constructor($http, title, content){


and you wanted to make a factory that created a new Post with a parameters for title and content, you would use @Factory:

import {Factory, Inject, Module} from 'angular-decorators';

class Post{
    constructor($http, title, content){


export default Module('post-factory', []).add(Post);

When injected elsewhere use the factory like this:

import {Inject, Service, Module} from 'angular-decorators';
import PostFactory from './post-factory';

class SomeService{
        let post = PostFactory('Title', 'Some content');

export default Module('some-service', [PostFactory]).add(SomeService);

You can override the default factory function by implementing a static create function:

import {Factory, Inject, Module} from 'angular-decorators';

@Inject('$http', '$q')
class Comment{
    constructor($http, $q, postID, comment){


    static create(dependencies, post, comment){
        return new Comment(...dependencies,, comment);

export default Module('comment-factory', []).add(Comment);


Create raw providers using the @Provider decorator. For easily injecting dependencies to the $get function, enable ES7 property initializers in your compiler:

import {Provider, Module} from 'angular-decorators';

class SomeServiceProvider{
    this.greeting = 'hello';

    this.greeting = newGreeting;

  $get = ['$timeout', $timeout => name => $timeout(() => console.log(`${this.greeting} ${name}`))];

export default Module('some-service-provider', []).add(SomeServiceProvider);


Create animations using the @Animation decorator. Requires ngAnimate to be included in your module:

import {Animation, Inject, Module} from 'angular-decorators';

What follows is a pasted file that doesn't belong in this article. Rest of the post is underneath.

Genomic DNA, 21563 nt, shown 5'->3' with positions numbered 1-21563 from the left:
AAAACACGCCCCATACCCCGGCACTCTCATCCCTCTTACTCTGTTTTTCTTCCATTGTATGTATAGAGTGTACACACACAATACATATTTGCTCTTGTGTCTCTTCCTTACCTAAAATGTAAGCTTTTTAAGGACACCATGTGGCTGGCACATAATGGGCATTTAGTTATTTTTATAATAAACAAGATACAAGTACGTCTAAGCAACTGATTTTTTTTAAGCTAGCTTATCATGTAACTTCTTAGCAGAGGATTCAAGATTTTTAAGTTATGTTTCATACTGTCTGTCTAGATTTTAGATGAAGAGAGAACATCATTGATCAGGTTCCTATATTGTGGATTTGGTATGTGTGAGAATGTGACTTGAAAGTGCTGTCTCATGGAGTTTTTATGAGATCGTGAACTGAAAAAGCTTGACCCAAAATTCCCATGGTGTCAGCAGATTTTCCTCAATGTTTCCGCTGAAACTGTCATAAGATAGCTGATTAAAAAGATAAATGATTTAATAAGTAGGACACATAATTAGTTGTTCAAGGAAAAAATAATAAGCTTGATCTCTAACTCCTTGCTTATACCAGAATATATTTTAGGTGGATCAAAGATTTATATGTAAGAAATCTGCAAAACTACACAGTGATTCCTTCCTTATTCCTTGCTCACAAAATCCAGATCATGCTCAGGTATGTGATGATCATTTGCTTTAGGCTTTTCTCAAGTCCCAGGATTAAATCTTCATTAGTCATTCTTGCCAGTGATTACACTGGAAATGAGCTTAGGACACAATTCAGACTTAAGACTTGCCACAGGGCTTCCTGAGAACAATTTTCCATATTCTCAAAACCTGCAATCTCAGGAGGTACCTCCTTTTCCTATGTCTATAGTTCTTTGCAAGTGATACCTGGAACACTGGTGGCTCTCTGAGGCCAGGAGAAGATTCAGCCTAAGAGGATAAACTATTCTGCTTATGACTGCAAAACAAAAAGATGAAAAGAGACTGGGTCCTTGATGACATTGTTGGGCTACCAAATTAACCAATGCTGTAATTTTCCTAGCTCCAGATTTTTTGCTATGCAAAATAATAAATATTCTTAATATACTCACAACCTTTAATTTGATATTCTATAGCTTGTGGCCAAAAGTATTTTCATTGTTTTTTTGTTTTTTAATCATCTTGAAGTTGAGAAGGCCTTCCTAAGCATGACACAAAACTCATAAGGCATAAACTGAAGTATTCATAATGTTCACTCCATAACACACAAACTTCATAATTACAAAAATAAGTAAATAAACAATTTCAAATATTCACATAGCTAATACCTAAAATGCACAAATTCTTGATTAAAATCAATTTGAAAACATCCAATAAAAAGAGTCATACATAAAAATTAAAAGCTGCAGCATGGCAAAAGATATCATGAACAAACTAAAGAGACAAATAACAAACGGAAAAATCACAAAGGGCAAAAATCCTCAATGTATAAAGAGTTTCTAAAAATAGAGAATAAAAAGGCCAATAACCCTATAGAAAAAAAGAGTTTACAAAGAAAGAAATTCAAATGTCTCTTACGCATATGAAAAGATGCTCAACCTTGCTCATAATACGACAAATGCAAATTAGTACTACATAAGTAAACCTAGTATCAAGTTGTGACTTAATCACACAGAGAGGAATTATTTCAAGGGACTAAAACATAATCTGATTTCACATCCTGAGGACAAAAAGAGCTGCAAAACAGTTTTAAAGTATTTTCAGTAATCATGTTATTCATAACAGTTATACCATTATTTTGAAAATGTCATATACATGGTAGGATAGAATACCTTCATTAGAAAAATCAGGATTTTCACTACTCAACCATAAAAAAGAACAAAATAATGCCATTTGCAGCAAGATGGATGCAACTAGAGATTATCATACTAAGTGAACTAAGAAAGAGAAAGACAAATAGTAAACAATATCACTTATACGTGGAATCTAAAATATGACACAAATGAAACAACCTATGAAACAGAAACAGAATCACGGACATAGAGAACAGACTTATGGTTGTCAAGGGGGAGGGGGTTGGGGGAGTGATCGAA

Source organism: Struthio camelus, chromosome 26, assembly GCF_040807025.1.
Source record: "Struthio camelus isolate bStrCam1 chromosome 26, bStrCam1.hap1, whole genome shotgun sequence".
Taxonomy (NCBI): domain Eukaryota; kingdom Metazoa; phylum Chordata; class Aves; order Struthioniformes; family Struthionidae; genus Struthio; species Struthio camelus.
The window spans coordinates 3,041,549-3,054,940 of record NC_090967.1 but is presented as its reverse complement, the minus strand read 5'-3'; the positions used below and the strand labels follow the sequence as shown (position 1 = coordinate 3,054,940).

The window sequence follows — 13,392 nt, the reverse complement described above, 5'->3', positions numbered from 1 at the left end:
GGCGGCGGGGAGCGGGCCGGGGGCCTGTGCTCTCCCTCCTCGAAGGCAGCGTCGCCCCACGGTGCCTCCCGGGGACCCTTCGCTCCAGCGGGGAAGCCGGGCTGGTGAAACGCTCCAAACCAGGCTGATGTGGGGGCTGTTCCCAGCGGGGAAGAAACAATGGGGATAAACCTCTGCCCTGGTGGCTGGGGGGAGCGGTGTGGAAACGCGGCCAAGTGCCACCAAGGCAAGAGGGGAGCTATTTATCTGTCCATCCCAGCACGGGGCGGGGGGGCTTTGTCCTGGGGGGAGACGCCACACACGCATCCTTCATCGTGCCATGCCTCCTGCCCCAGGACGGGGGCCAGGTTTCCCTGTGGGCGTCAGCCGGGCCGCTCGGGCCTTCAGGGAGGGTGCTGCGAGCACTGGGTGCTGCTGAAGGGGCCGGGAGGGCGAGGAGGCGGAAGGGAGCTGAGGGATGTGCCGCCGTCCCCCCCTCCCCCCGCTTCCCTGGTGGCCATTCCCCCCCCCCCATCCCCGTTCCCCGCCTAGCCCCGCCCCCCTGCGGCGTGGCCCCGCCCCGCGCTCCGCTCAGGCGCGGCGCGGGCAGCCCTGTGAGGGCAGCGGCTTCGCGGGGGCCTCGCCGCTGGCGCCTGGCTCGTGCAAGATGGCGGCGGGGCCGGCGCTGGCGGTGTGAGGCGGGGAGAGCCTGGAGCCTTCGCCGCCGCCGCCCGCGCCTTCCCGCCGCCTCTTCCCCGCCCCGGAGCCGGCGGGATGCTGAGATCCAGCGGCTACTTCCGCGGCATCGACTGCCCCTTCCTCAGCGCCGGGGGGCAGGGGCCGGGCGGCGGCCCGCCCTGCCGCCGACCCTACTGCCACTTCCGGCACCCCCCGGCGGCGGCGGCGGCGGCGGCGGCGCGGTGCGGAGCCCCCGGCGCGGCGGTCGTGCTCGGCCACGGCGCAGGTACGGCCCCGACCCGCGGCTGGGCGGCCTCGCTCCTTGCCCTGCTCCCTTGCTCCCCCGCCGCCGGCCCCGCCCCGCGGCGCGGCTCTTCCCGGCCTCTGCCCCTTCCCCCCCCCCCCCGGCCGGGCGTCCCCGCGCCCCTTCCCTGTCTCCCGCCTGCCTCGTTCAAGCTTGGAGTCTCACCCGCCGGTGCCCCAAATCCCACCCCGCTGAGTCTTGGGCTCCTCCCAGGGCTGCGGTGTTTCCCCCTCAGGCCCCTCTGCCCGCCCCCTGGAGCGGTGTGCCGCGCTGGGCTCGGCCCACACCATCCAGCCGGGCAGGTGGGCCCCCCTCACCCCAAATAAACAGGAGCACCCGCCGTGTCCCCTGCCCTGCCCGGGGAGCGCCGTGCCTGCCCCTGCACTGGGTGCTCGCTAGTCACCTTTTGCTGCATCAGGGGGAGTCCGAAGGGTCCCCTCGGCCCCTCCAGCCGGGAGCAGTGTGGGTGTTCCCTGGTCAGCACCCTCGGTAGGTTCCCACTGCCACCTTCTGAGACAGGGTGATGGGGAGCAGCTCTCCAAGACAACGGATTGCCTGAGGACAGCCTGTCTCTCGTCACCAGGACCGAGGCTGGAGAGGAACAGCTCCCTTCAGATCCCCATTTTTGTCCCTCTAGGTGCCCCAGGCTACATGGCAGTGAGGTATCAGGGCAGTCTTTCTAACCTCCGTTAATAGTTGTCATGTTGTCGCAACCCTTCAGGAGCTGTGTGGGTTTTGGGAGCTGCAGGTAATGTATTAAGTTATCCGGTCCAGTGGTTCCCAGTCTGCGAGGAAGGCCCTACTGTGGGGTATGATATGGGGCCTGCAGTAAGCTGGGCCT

import ngAnimate from 'angular-animate';

class MyAnimation{
    this.$q = $q;
    return this.$q((resolve, reject) => { ... });

export default Module('my-animation', [ngAnimate]).add(MyAnimation);

Extending angular-decrators

Adding Your Own Providers

You can register your own providers using Module.addProvider. For instance, if you want to add a new decorator called @RouteableComponent that hooked up a component to the upcoming router, you would start by creating a decorator that set a provider name and type on a class:

import {providerWriter} from 'angular-decorators/writers';

export default const RouteableComponent = name => targetClass => {
  providerWriter.set('type', 'routeable-component', targetClass);
  providerWriter.set('name', name, targetClass);

Then you'll need to register your custom parser:

import Module from 'angular-decorators/module';

Module.addProvider('routeable-component', (provider, name, injectables, ngModule) => {
  // implement parsing logic here, adding necessary config/directives/etc to the raw ngModule

Your parser will be called each time a provider is added to a Module that has the provider type you've specified.

Extending the Directive Parser

The directive definiton object is derived from all key/value pairs set with the componentWriter. Here is an example of creating a priority decorator that sets a directive's priority:

import {componentWriter} from 'angular-decorators/writers';

export const Priority = level => target => componentWriter.set('priority', level, target);

No other configuration is required. Simply using @Priority in tandem with @Component or @Directive will work.